In 2016 CDC published new guidelines for treating chronic non cancer pain. The recommendations include non-pharmacological and non-opioid therapy, establishing realistic treatment goals for pain reduction and function, using immediate release opioids and the lowest dose when starting opioid treatment, accessing PMP, urine drug testing annually to ensure compliance and arranging medication assisted treatment for patients with diagnosed opioid use disorder.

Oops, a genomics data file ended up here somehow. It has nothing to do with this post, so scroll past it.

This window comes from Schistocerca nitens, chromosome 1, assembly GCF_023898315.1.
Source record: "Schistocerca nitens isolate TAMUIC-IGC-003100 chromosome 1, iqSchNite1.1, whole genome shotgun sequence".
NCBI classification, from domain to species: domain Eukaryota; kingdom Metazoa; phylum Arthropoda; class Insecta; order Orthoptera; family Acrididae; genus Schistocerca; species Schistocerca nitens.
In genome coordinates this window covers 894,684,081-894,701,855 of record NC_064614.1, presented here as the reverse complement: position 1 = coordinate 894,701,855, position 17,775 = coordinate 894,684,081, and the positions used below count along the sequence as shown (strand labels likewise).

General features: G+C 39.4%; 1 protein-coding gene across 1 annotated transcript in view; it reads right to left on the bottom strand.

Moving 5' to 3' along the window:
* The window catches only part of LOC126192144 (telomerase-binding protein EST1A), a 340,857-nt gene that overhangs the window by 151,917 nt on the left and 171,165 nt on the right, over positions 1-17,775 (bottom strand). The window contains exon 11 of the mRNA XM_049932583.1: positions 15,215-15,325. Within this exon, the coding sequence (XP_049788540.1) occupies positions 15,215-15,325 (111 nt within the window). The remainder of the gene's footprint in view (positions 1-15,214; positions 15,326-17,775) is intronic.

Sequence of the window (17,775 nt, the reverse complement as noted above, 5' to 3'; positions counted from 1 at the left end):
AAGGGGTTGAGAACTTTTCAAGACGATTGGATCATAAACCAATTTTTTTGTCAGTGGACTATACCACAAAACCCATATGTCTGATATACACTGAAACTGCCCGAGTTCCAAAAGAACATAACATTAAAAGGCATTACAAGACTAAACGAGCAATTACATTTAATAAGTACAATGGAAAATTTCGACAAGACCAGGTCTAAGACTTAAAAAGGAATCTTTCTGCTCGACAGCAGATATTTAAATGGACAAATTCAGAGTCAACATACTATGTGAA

US Congress in 2016 passed the first comprehensive bill that addressed opioid addiction. “Comprehensive Addiction and Recovery Act of 2016” enhances collaboration between criminal justice and substance abuse agencies, allows Physician Assistants to prescribe Buprenorphine and Methadone, mandates a mandatory PMP at all Veterans Administration Hospitals, expands opioid abuse treatment programs and establishes training in opioid reversal drugs for first responders. In 2016, the U.S. Department of Health and Human Services also implemented actions to combat the opioid abuse epidemic. The department increased the allowed limit to prescribe Buprenorphine from 100 to 275 per provider, allocated $1.1 billion on programs to fight opioid addiction, committed to launching over a dozen scientific studies to fill in the knowledge gap and removed pain management questions from the hospital payment scoring calculation.